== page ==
Murray runs a consultancy company, carries out board evaluations under the Governance Code, and delivers leadership and strategy workshops for the Institute of Directors. He is a Chartered Director, Chartered Manager, Fellow of the Institute of Management, and an MBA.

Murray’s book provides an excellent and candid summary of the winning principles that rip apart the methods used in many such books, as well as arguments from evidence-based management.

The book focuses not only on leaders, but on the people who work in complex and highly competitive environments. Those environments need people not only to be the best they can be individually, but to cooperate closely over time to secure long-term winning performances.

In sports, coaches are intimately involved in developing athletes, squads, and teams and bring an impressive array of technology and wide-ranging expertise to bear on all aspects of high performance development. There is much that businesses, especially leaders, can learn from coaches and sports.

Leading High Performance takes those elements of sports coaching that are relevant to businesses and shows how the principles of coaching, sports science, training, and even psychology offer tremendous opportunities for achieving high performance in all organisations. It looks at ways in which high performance is achieved in sport and describes, using examples, how this approach develops individuals while encouraging them towards high performance. It then analyses the most relevant ideas and techniques, converting them into easily applicable business models and tools.

The book then goes on to describe how not only leaders, but people in general rely on their connections with other people for business sustainability, that other people can change our very physiology and our emotions, and how people, especially in groups, can inevitably “catch” feelings from one another. This is especially true of the leadership simply because everyone watches the boss. Even when the boss isn’t visible, his or her attitude affects the mood of his direct subordinates, and a domino effect will eventually ripple through the company’s emotional climate. In this way, the author demonstrates the reason a successful leader must be credible at all times.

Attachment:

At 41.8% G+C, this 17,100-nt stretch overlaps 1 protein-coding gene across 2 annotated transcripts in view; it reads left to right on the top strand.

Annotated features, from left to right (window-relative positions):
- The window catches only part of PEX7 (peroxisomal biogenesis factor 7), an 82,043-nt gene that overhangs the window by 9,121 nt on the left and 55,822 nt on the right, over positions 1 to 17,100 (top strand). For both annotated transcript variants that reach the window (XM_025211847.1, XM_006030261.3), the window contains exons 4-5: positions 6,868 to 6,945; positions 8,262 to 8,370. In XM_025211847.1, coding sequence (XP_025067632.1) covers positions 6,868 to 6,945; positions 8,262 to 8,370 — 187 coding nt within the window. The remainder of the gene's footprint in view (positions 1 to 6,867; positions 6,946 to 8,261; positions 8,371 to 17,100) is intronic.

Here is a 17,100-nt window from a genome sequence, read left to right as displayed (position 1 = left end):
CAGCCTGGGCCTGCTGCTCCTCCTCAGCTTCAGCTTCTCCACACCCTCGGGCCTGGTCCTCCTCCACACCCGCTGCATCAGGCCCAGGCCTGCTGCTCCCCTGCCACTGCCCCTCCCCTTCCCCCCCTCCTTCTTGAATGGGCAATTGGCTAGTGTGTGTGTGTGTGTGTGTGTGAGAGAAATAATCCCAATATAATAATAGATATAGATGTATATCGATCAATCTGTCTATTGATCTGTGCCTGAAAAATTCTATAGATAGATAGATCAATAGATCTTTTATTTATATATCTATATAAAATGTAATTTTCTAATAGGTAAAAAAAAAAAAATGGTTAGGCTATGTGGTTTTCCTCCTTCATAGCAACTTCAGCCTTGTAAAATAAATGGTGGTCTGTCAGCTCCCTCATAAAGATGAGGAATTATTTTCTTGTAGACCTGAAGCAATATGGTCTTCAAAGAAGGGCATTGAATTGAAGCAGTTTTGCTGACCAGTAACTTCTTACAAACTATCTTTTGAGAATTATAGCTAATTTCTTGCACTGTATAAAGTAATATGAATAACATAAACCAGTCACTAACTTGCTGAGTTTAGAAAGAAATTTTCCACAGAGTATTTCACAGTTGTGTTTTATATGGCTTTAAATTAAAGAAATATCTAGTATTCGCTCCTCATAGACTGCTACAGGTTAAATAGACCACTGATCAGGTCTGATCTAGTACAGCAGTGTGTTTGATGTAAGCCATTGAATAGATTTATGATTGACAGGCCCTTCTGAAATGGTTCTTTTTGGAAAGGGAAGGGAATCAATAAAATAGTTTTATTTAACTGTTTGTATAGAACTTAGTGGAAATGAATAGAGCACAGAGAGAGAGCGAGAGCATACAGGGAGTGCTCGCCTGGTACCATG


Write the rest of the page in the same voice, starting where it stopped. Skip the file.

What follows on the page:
The last part of the book describes exactly what is required of the high performance leader to effect results, demonstrating through a bespoke methodology, the performance triangle, how leaders can select followers and develop these people in ways that will offer the highest possible chance of achieving high performance in the organization.

In summary; great performance is as much about the belief system and culture in the organization. These beliefs are found in the vision, ethos and values, leadership, the strategy and plans, in people, and importantly that people are trusted to make things happen.

Murray continues to state that if these core attributes are applied to the business then high-performance leaders must have an overwhelming desire to lead – and that the desire to lead must be for the right reasons. It is only through having this overwhelming desire that they will have the energy, enthusiasm, stamina and drive to undertake the unremitting pressure and sustained hard work required to turn an average organisation into a high performing one.

Recommended reading!

Heads-up for my guest blog post

The Financial District in London, UK. Photograph by Geoff Searle.

The Financial District in London, UK. Photograph by Geoff Searle.

I have very exciting news to report!

Remember that on March 10th I sat down with Alice for a Q&A session? We discussed business plans, start-ups, how to support business continuity, and more.

This Q&A was of value to many people. As a result, I got requests to expand a little on some of the issues.

One of those requests came from Alium Partners. They asked me to write a guest blog post for their blog. That guest blog post will be about the current demand for business growth and how interim directors can play a part in the economic recovery.

I will name three challenges for today’s leaders, which skills you need to master, and how to upgrade your talents. You do not want to miss this.

My guest blog post will go live on 9th April. I will post the link here as soon as it is up!

Have a successful week, everyone!

Introducing Geoff

Geoff SearleGeoffrey’s skills and self-motivation gave him the drive, determination and tenacity to continue a journey of hardship to reach inner self fulfilment and finally, success.

He describes his book as the life journey of a young man’s heart and his desire to turn his dreams and vision into a business success. And, he succeeded.